Unreasonable at Sea: An Update From Mouhsine Serrar of Prakti Design It's been a few months since the traveling treps of Unreasonable at Sea set sail. We check in with one young entrepreneur about his progress so far.

By Kristin Luna

Opinions expressed by Entrepreneur contributors are their own.

Mouhsine Serrar, CEO of Prakti Design

Editor's Note: This post marks the third in a short series we're featuring on the Unreasonable at Sea program. Check out the first installment "Entrepreneurs Take on the World -- By Cruise Ship" and the second "Unreasonable at Sea: An Update From Cesar Harada of Protei."

In January, 11 companies set sail on a journey with Semester at Sea to launch their businesses into the global market. With just one month left in the ocean-bound accelerator, CEO of Prakti Design Mouhsine Serrar checked in with us from South Africa on his progress.

Prakti's mission is to provide people in developing nations with a safe alternative to cooktop stoves and to empower the entrepreneurial women who operate them. Smoke from cooking fires is responsible for killing more than 1.6 million people every year, says Serrar. He adds that it's also a constant contributor to long-term health problems and environmental damage.

Serrar knows of what he speaks. As a native of Morocco, a country where cookstoves are ubiquitous, he has a personal connection to this international issue. But it wasn't until the mid-2000s, after Serrar had worked as a mechanical engineer in the U.S. for nine years, when he got the urge to make a change. In 2008, he launched Prakti, which was 100 percent funded by its co-founders until July 2012 when the company received a $200,000 innovation prize.

Related: Entrepreneurs Take on the World -- By Cruise Ship

Prakti's stoves claim to cut fuel use in half and reduce the smoke emitted by 70 percent, yet still accommodate traditional cooking techniques. One of Serrar's goals for Unreasonable at Sea was to create relationships with manufacturing arms and distributors around the world.

Serrar, 39, has found the opportunities to learn innovative approaches to business through workshops on design thinking and rapid prototyping advantageous to his company's growth. Serrar adds that he's also benefitted from the ability to meet with mentors, collaborate on projects with students and discuss common entrepreneurial issues among CEOs of fellow startups.

Yet perhaps there are too many opportunities present on the cruise ship dubbed the MV Explorer at times, he admits. While most treps might find the challenge of not being constantly connected to their life back home the hardest part, Serrar has struggled with the balance of shipboard offerings and running a business. "Some are so amazing that one cannot skip. At the same time, we have a business to run, and Prakti's demands on my time are unpredictable."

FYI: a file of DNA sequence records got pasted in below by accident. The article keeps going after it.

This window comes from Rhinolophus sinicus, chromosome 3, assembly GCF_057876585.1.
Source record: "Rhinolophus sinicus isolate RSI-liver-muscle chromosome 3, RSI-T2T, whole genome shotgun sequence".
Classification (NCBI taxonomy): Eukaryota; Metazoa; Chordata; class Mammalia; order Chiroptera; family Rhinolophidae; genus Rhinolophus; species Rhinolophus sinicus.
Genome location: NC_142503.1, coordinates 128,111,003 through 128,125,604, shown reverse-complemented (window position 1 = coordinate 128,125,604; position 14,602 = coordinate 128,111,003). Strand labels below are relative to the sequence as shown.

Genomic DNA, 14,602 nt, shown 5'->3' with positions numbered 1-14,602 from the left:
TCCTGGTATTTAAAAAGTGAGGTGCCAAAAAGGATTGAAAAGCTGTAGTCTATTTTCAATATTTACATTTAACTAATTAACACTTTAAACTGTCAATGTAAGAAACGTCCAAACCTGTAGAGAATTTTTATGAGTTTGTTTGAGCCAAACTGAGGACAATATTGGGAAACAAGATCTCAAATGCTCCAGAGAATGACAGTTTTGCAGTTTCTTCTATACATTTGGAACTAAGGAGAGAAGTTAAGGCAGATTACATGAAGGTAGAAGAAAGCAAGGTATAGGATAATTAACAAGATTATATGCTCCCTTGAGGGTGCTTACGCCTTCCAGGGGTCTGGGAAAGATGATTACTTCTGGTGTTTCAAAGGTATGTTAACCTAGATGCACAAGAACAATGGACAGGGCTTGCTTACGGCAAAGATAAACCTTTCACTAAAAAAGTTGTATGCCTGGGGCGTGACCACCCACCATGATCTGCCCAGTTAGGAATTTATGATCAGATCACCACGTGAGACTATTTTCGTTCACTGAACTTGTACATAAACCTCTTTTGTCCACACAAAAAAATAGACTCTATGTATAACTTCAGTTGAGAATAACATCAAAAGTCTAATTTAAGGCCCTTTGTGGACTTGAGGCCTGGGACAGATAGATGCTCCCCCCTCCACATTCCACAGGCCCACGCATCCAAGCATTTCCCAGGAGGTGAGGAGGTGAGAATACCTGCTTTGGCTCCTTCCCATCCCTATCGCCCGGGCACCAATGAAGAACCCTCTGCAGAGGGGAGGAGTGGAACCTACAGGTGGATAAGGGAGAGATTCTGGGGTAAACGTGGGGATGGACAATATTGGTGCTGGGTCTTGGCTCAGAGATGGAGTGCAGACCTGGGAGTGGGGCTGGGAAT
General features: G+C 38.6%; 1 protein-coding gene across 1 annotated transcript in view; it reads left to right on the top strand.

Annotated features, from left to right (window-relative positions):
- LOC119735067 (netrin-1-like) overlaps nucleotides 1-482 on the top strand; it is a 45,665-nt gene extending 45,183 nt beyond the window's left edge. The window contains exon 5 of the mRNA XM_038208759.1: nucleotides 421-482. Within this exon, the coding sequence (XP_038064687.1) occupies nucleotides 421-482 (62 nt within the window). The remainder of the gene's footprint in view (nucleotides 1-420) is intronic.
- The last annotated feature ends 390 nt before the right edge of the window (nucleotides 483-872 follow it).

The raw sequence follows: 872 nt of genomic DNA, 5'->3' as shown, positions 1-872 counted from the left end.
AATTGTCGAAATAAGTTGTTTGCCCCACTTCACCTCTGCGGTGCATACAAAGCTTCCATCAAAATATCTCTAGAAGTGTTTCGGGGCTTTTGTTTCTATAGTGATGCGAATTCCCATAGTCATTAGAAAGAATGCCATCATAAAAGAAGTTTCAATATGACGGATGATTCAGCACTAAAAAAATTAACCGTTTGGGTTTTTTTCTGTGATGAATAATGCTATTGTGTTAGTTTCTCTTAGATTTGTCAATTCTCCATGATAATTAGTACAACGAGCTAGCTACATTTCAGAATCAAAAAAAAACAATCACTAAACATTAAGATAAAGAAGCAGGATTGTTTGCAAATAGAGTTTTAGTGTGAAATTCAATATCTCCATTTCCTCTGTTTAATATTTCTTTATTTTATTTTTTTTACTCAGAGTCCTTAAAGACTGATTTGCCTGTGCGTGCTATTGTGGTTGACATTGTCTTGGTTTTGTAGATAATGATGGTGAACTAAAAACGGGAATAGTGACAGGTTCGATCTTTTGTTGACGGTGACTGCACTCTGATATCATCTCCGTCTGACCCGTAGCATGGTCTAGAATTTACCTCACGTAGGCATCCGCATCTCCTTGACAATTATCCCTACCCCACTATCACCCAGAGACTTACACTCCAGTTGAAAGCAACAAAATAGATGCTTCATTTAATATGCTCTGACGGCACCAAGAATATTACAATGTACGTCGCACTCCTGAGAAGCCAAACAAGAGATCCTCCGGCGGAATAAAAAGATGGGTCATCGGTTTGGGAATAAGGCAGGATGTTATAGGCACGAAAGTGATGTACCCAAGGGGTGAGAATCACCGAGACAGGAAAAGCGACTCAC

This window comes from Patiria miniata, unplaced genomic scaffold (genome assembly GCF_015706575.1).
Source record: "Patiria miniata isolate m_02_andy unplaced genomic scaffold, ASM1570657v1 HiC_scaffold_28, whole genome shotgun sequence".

Serrar also says the level of camaraderie on Unreasonable at Sea has been surprising. "What could be lived as a competition is not the case on the ship. We are helping each other, advising, sharing our experiences and strengths."

Over the course of the program, Prakti has set the ball in motion with several new funding partners, as well as connected with OneEarth Design, another stove enterprise. Prior to the voyage, the company distributed in four countries -- Haiti, India, Sudan and Nepal -- where 250,000 people worldwide use a Prakti stove to cook their meals. But soon, even more global citizens will enjoy its merits, as the company formed partnerships in Mynamar.

Thanks to the sovereign state's recent series of reforms, this spring's voyage was able to dock in the once-repressed nation for five days. "Myanmar was beautiful to visit, and a great place to [introduce] cookstoves," Serrar says. "Thanks to the ship, we were able to carry 10 stoves with us to start a distribution pilot."

Related: Unreasonable at Sea: An Update From Cesar Harada of Protei

While in Rangoon, the former capital, Serrar's team sold the three stoves and logged other orders, as well as connected with a sales rep in the country. "He is doing great," Serrar says, "sharing more info about the market, translating our brochure in local language, starting Facebook for 'Prakti in Myanmar.' Having an active, effective and self-managing country representative in Myanmar is priceless."

As the ship visits its final three ports, Serrar will amp up his research to provide additional solutions to the countries he plans to service. "We will explore, learn and connect as much as possible with the stove sectors in Africa."

Wavy Line

Kristin Luna is a Nashville-based journalist who has written travel and news features for Newsweek, Forbes, Redbook, Self and countless others, as well as several guidebooks for Frommer's. Kristin previously sailed with Semester at Sea in 2011 as the assistant field office coordinator. You can follow her global exploits via her award-winning blog Camels & Chocolate.

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